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Lynndie England Apologizes

Army Pfc. Lynndie England (search) apologized Tuesday for posing for the notorious photos of detainee abuse at Abu Ghraib prison (search), saying she did so at the behest of the soldier boyfriend she loved and trusted.

England, convicted Monday of prisoner mistreatment, directed blame for her conduct toward Pvt. Charles Graner Jr. (search) during her unsworn statement to the five military jurors who began deliberating her punishment late Tuesday.

"I was used by Pvt. Graner," England said. "I didn't realize it at the time."

England, the most recognizable of the nine enlisted soldiers charged in the Abu Ghraib scandal after photos of the abuse became public, was convicted on six of the seven counts against her.

The charges against the 22-year-old reservist from rural West Virginia carry up to nine years, but prosecutor Capt. Chris Graveline asked the jury to imprison her for four to six years. The defense asked for no time behind bars.

At the end of her half-hour statement, made by responding to questions from defense lawyer Capt. Katherine Krul, England said she was embarrassed by the photos.

She appeared in several of the best-known images taken by U.S. guards at Abu Ghraib in Iraq in late 2003. In one photo, she held a naked prisoner on a leash, while in others she posed with a pyramid of naked detainees and pointed at the genitals of a prisoner while a cigarette hung from a corner of her mouth.

England also apologized to the detainees and their families, as well as to American soldiers who may have suffered in Iraq for her misguided actions.

"I heard attacks were made on coalition forces because of the photos," she said. "I apologize to coalition forces and their families that lost their life or were injured because of the photos."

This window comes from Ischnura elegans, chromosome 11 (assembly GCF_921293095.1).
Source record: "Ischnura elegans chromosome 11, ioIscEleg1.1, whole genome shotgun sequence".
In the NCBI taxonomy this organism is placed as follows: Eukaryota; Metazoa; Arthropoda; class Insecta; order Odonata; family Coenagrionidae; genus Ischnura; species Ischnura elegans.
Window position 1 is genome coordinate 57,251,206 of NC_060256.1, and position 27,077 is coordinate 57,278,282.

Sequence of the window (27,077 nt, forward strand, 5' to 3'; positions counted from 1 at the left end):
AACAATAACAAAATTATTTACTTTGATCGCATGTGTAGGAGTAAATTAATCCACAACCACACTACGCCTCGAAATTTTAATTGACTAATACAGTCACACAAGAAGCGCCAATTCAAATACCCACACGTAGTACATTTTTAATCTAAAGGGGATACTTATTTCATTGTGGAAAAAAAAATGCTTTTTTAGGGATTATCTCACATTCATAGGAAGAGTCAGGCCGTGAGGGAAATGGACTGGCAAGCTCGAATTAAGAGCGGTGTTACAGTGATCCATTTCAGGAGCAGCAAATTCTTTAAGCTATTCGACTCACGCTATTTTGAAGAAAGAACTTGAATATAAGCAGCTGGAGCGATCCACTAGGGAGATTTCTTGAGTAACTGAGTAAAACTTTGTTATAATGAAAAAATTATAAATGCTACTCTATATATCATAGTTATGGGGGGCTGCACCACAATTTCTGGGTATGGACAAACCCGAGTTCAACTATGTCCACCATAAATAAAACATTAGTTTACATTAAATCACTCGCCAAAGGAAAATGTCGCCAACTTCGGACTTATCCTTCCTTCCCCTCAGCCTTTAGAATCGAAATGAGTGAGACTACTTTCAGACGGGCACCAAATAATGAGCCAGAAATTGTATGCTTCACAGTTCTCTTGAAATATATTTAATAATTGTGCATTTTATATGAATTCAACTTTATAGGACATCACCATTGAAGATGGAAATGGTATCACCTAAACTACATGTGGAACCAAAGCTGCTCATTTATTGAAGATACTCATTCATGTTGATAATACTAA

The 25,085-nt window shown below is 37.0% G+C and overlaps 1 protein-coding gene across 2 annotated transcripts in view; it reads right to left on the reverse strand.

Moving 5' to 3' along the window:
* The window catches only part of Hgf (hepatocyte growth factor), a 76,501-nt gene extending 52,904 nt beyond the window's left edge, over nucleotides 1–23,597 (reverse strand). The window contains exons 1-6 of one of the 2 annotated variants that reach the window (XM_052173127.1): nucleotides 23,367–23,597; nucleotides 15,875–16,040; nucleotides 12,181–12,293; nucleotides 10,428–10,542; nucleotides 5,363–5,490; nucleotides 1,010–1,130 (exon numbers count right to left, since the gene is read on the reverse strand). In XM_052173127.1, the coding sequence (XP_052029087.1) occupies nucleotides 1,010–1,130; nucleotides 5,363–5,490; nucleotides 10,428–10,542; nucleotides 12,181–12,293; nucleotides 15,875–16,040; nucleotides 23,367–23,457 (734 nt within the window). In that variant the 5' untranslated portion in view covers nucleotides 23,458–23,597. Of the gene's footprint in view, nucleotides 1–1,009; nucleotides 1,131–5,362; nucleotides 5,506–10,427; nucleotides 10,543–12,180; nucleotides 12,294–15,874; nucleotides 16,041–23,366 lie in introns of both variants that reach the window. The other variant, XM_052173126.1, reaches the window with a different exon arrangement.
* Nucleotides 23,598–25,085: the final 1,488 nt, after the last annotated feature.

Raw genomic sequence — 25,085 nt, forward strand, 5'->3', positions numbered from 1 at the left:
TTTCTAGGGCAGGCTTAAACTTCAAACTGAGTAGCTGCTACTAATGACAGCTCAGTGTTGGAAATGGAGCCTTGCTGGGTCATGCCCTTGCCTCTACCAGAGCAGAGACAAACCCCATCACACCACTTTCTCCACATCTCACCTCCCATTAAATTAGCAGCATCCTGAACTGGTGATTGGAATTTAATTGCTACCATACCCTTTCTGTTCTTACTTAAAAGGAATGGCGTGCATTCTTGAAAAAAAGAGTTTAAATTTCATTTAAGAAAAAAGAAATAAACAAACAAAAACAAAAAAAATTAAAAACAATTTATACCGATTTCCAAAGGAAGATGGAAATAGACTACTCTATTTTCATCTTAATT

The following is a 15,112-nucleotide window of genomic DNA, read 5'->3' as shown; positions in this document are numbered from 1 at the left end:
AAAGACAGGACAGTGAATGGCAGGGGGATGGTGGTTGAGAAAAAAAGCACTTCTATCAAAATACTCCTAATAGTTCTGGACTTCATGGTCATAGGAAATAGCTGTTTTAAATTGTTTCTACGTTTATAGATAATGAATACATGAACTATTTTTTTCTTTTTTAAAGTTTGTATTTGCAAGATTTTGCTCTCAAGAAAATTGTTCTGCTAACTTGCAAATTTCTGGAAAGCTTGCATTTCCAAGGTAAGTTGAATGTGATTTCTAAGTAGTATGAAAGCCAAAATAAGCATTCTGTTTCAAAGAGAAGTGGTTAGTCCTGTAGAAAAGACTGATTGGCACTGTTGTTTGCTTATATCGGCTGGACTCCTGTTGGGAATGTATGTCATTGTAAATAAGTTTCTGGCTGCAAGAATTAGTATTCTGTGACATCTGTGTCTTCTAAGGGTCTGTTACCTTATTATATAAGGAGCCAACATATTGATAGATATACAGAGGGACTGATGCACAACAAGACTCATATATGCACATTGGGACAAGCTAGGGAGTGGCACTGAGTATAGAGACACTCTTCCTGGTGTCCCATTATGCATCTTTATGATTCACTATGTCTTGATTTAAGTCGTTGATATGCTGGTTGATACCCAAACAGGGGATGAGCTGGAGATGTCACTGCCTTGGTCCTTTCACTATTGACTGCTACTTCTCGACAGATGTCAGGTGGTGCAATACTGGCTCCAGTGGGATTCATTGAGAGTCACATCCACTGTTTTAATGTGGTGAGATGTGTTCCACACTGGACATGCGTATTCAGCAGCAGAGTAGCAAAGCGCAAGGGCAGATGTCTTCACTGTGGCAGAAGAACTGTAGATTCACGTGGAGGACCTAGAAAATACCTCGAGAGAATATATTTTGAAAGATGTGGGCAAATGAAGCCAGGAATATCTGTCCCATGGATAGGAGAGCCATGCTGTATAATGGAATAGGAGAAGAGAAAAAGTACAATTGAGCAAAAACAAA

England's defense has contended that she is a weak, compliant person who took part in the detainee maltreatment to please Graner, who prosecutors said was the domineering ringleader of the abuse by a group of U.S. troops.

In a calm, deliberate voice, England recounted how her relationship with Graner, 14 years her senior, developed as they prepared for deployment to Iraq with the 372nd Military Police Company in 2003.

"He was very charming, funny and at the time it looked to me like he was interested in the same things I was. ... He made me feel good about myself," she said. "I trusted him and I loved him. ... Now I know it was just an act to lure me in."

England's court-martial was the final trial for low-level soldiers charged with abuse at Abu Ghraib. Graner and another former guard were also convicted at trial, while six other soldiers struck plea bargains. No officers have gone to trial, though several received administrative punishment.

Earlier Tuesday, Graner supported testimony from a defense witness that officers in charge failed to control the guards at the Baghdad prison, creating stressful conditions that disoriented England and led her to take part in the mistreatment.

Graner testified that he, England and others who worked the overnight shift in a high-security section of Abu Ghraib had scant supervision.

"It seems like the junior soldiers were on their own," said Graner, who England has said is the father of her infant son. "We had little leadership."

Graner said he told officers about detainee maltreatment, which he claimed was done by order of military intelligence personnel. And at times, he said, military intelligence officers actually were present for the abuse.

"I nearly beat an MI detainee to death with MI there," he said before Col. James Pohl, the judge, interrupted his testimony.

Stjepan Mestrovic, a sociology professor at Texas A&M University testifying as an expert defense witness, had said England should be punished lightly because of the "poisonous environment" that existed at Abu Ghraib.

"She was caught up in this chaotic situation like everyone else," said Mestrovic, who also testified that officers at Abu Ghraib "knew or should have known what was going on."

A psychologist said England came from an emotionally abusive family, was prone to depression and that she suffered from post-traumatic stress disorder even before deploying to Iraq.

Xavier Amador said England also had a deviant sexual relationship with Graner that affected her ability to know her actions were wrong.